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Separating Science From Fiction: The truth about autonomous cars

Posted by Robert T. Karns | Nov 30, 2016 | 0 Comments

When most people think about autonomous self-driving cars, they imagine something like a science-fiction movie, with thousands of computerized vehicles filling the highways in perfect synchronization.

The science, of course, is very different from the science-fiction regarding autonomous motor vehicles. At least at the initial release of self-driving vehicles, it looks like self-driving vehicles might be a little more science and less fiction than most people think.

What Are Autonomous Vehicles?

Autonomous (self-driving) vehicles are vehicles that can autonomously engage controls like steering and braking.

One initial offering from General Motors (GM) does not take full control away from the driver. According to Reuters, GM's "Super Cruise" system is a semi-autonomous vehicle that GM plans to unveil in 2017. This proposed vehicle allows the vehicle to take some control while maintaining a number of safety features to reduce the dangers associated with fully autonomous vehicles.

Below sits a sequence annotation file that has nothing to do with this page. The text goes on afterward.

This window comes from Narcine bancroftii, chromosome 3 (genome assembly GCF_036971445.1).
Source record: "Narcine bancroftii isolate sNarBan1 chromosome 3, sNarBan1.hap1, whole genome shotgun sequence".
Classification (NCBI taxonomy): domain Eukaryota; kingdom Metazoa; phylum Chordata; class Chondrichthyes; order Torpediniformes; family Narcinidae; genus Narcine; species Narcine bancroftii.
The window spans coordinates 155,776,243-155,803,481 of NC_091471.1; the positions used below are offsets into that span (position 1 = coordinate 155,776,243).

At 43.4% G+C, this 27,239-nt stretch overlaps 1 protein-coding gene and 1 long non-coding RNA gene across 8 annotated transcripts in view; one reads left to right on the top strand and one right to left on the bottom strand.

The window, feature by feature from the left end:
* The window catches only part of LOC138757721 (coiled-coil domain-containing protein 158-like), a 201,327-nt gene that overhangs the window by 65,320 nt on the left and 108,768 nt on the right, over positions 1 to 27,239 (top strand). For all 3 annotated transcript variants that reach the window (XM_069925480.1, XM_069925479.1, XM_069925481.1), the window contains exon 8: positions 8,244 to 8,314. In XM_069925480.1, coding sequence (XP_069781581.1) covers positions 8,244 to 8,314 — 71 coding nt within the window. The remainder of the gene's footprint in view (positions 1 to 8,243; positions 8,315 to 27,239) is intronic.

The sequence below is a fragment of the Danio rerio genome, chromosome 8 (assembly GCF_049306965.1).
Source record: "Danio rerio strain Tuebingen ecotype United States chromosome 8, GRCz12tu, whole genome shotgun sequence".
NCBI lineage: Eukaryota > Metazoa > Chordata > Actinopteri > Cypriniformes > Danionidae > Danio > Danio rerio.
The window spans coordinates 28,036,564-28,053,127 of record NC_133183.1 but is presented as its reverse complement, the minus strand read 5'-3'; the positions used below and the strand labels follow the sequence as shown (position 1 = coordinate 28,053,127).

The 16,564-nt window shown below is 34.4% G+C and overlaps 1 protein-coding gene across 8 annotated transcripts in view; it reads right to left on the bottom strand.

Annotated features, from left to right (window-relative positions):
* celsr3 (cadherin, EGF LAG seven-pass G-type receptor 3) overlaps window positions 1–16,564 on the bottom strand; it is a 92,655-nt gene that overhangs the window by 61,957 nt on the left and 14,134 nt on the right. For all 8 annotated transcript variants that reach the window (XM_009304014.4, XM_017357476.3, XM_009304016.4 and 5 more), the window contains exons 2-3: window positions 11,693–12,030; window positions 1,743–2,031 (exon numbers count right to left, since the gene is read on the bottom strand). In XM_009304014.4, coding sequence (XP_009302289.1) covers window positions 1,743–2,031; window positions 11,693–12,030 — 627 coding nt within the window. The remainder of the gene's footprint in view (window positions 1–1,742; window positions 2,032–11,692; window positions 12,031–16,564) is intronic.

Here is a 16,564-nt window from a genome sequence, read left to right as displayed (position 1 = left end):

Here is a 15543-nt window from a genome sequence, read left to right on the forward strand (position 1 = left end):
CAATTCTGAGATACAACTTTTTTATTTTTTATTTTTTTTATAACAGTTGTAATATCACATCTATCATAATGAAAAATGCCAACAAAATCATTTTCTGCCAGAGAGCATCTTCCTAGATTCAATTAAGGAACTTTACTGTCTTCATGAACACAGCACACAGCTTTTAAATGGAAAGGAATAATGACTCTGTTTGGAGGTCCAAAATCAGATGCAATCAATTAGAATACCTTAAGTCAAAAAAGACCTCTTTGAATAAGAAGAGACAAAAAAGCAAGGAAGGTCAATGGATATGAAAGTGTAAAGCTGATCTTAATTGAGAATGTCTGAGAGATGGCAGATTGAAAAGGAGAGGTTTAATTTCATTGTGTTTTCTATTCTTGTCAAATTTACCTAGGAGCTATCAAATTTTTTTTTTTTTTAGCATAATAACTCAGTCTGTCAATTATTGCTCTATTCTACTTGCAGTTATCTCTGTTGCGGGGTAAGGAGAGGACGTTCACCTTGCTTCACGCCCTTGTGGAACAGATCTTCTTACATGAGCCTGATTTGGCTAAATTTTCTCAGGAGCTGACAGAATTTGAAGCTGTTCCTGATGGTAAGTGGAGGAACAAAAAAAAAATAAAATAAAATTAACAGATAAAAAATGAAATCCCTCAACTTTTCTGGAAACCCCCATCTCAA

The technology planned by GM will allow the vehicle to take control, but with a couple of failsafe measures to improve safety:

  • Alerts: If the road is dangerous due to multiple twists and turns, the car will sound an alert.
  • Automatic slow-down and hazard lights: If the driver does not respond to the car's alert, the car will automatically slow down and initiate the hazard lights.
  • Facial recognition software: Another interesting innovation in GM's new vehicle is the facial recognition software. This technology will detect if the driver stops paying attention or falls asleep, and issue various alerts for the driver to regain control of the car. If he or she doesn't, the car will automatically slow down, pull over and turn on the hazard lights.

Although GM's proposed new technology will be less dangerous than some might have initially thought, there are still significant risks involved. There is less likelihood that drivers will completely stop paying attention, there is always the risk of mechanical failure and other issues that could result in serious accidents.

The driver will still need to be the one responsible for the vehicle, and all drivers will still need to be careful on the road.

About the Author

Robert T. Karns

Founding Attorney


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